The restriction of fetal substrate supply during development resulted in ultrastructural changes in left ventricular cardiac tissue. Furthermore, the changes in cardiac structure observed in all instances correlated functionally with diastolic dysfunction consistent with increased left ventricular stiffness and with increased sensitivity to ischemia/reperfusion injury (Fetal exposure to a maternal low-protein diet is associated with altered left ventricular pressure response to ischaemia-reperfusion injury, 2007). Alterations in cardiovascular development and cardiomyocyte cell cycle are observed in animal models of fetal programming induced by placental insufficiency, chronic hypoxia and nutrient restriction. Epidemiologic studies have linked intrauterine growth restriction (IUGR) with an increased incidence of cardiovascular disease later in life; reduced cardiomyocyte number in IUGR hearts may underlie such prenatal programming. Intrauterine growth restriction as a result of maternal protein restriction leads to a reduction in the number of cardiomyocytes per heart (Effect of intrauterine growth restriction on the number of cardiomyocytes in rat hearts, 2005). As cardiomyocyte proliferation is rare after birth, it is plausible that this reduction in cardiomyocytes may lead to compromised cardiac function later in life.
Oxidative stress has long been associated with hypertension and cardiovascular disease, and recent experimental studies strongly support the hypothesis that accumulation of reactive oxygen species in the kidney is, in fact, a cause of hypertension. Oxidative stress may be increased in prenatally programmed hypertension, but its pathogenetic role is largely unexplored.
Treatment with the superoxide dismutase mimetic or lipid peroxidase inhibitor abolishes hypertension that is prenatally programmed in response to maternal protein undernutrition (Oxygen radicals in cardiovascular-renal disease, 2002). Recent results have demonstrated increased nitrotyrosine content in kidneys preceding the onset of hypertension.
Twin pregnancy represents a natural model of pregnancy nutrient restriction, which is a result of limited maternal/placental supply. Experimental studies show that there are marked differences in arterial blood values between twin and singleton. Twins demonstrate significantly increased plasma sodium, although with similar plasma osmolality and potassium and chloride concentrations as singleton. Twin and singleton hematocrit, arterial pH, and arterial carbon dioxide tension are similar, although there is a statistically, not clinically, significant difference in arterial oxygen tension. Twin systolic, diastolic, and mean arterial pressures are greater than singleton values; there is no difference in heart rate. Among urinary values, twins demonstrate reduced GFR, urine osmolality, osmolar excretion, and osmolar clearance compare with singleton. Same studies demonstrate that twins evidence marked arterial hypertension, plasma hypernatremia, and reduced GFR, which suggests a programmed syndrome of hypernatremic hypertension (Programmed syndrome of hypernatriemic hypertension in ovine twin lambs, 2005). These findings suggest that programmed sodium homeostatic mechanisms may contribute to sodium-dependent hypertension, as twins demonstrate elevated plasma sodium concentrations compared with singleton. Despite the relative hypernatremia, there is no significant difference in plasma osmolality, which suggests that levels of unmeasured plasma osmolytes are lower in twin than singleton. Importantly, twin plasma hypernatremia is not due to basal hypohydration, because it persisted throughout the intravenous hypotonic saline solution infusion.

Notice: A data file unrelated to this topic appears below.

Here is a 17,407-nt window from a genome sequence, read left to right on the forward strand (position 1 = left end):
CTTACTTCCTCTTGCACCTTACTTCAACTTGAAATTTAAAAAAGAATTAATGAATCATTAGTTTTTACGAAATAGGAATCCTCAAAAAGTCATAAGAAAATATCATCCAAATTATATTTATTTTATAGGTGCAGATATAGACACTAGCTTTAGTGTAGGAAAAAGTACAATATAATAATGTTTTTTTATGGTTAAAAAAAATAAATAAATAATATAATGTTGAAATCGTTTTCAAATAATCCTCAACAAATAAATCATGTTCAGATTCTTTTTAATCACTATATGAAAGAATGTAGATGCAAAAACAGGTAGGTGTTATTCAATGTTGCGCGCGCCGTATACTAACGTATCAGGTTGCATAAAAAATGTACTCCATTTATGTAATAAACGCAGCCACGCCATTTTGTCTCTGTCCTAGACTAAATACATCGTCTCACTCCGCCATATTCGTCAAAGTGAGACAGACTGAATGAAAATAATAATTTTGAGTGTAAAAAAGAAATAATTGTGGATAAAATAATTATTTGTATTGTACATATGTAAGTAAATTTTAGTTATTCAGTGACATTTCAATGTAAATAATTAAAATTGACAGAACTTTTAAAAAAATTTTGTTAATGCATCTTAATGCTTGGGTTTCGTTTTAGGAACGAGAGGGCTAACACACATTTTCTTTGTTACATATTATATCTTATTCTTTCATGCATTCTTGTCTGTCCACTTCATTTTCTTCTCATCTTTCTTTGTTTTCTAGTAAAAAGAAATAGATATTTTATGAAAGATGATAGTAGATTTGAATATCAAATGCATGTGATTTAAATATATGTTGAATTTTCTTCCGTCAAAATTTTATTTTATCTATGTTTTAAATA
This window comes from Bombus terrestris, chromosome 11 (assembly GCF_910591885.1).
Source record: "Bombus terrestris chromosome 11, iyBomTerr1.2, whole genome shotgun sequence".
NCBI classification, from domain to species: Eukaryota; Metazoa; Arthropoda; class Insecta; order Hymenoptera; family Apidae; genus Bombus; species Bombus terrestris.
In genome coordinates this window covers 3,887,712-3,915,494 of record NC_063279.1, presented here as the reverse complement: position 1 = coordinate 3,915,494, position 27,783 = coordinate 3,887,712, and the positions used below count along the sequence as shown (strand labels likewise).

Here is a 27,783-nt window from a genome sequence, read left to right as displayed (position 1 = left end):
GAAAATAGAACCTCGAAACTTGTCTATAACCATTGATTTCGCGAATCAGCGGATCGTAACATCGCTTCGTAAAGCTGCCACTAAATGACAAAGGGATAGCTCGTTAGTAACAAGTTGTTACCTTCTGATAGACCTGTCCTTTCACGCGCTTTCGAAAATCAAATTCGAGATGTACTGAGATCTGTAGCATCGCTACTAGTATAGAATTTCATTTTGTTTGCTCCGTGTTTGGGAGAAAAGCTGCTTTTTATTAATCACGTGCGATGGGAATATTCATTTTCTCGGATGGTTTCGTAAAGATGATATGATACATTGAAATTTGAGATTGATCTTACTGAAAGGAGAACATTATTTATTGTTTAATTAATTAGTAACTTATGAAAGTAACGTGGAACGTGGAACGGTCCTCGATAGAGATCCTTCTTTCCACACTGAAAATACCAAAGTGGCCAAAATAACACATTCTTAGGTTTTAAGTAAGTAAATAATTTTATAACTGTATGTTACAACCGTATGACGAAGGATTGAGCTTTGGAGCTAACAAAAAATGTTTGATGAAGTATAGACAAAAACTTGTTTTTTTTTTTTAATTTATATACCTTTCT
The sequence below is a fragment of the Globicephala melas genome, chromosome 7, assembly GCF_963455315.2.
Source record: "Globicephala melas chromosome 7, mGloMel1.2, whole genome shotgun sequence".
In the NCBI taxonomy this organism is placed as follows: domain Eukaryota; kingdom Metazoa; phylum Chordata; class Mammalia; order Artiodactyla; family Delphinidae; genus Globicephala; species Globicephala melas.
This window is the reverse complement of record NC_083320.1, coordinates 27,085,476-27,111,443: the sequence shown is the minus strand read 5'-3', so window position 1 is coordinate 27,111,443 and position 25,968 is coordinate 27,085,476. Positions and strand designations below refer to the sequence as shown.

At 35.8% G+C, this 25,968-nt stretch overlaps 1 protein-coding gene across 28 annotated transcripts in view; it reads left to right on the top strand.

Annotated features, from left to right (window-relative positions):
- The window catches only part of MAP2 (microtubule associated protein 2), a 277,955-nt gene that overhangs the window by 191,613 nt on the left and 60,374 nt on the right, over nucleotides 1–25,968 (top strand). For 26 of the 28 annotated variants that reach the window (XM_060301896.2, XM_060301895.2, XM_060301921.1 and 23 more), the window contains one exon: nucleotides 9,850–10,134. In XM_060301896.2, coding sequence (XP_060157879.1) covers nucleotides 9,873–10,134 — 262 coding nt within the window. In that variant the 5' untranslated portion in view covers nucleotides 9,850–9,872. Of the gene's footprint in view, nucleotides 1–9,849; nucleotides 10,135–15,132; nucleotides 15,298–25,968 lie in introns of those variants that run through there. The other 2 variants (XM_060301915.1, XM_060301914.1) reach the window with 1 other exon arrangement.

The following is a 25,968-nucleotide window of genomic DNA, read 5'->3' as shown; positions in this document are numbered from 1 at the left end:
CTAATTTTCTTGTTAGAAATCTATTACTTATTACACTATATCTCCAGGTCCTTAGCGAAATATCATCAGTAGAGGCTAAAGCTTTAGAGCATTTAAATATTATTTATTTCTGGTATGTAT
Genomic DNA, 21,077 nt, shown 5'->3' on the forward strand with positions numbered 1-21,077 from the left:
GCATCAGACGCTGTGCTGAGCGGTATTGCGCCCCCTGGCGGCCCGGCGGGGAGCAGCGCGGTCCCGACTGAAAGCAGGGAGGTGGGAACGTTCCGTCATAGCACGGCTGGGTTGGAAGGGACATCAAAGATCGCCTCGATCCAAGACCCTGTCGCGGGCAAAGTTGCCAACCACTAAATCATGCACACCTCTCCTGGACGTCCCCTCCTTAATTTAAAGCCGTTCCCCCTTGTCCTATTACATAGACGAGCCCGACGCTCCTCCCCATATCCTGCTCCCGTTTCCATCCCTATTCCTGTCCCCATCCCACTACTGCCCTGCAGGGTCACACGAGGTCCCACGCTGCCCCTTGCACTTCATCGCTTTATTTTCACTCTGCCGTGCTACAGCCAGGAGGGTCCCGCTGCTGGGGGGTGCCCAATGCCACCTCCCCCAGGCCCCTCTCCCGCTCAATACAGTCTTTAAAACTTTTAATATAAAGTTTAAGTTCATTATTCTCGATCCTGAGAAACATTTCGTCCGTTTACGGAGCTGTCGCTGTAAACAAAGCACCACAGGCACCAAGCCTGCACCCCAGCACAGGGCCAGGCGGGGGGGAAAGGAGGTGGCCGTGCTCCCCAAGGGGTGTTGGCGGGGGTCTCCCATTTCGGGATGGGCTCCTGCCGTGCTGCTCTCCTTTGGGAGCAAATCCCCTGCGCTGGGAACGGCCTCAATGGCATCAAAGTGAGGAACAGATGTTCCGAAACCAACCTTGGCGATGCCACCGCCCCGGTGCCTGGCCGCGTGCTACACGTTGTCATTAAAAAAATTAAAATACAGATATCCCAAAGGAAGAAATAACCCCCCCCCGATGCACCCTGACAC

Experimental studies of nutritional programming using animal models provide strong support for the hypothesis defined above. It seems clear that any major imbalance of nutrients within the maternal diet may set in train fetal adaptations, and that the occurrence of such adaptations during critical periods of development results in permanent modification of physiology and metabolism.
In summary, very early exposure to nutrient imbalance may produce embryonic adaptations which will later impact on the growth trajectory of the fetus. Later undernutrition appears to result in the down regulation of 11βHSD in the placenta. This process is a central event in programming, with an impact on many fetal organ systems. The overexposure of fetal tissues to glucocorticoids would be expected to produce growth retardation. Renal adaptation to the growth retarding effects of steroids would appear to involve a reduction in the renal reserve, which in the older model will lead to elevated systemic blood pressure and earlier renal failure.
A second consequence of fetal glucocorticoid exposure appears to be an early-life hypersensitivity to glucocorticoid action and altered regulation of the hypothalamic–pituitary– adrenal axis. Even if only transient, this effect is sufficient to activate the renin–angiotensin system. Consequent elevation of blood pressure in early postnatal life may then be reinforced by structural changes within the arteries. Work with the animal model indicates that animals exposed to low-protein diets in utero exhibit vascular smooth muscle cell hypertrophy and reduced elastin content as early as the age of weaning.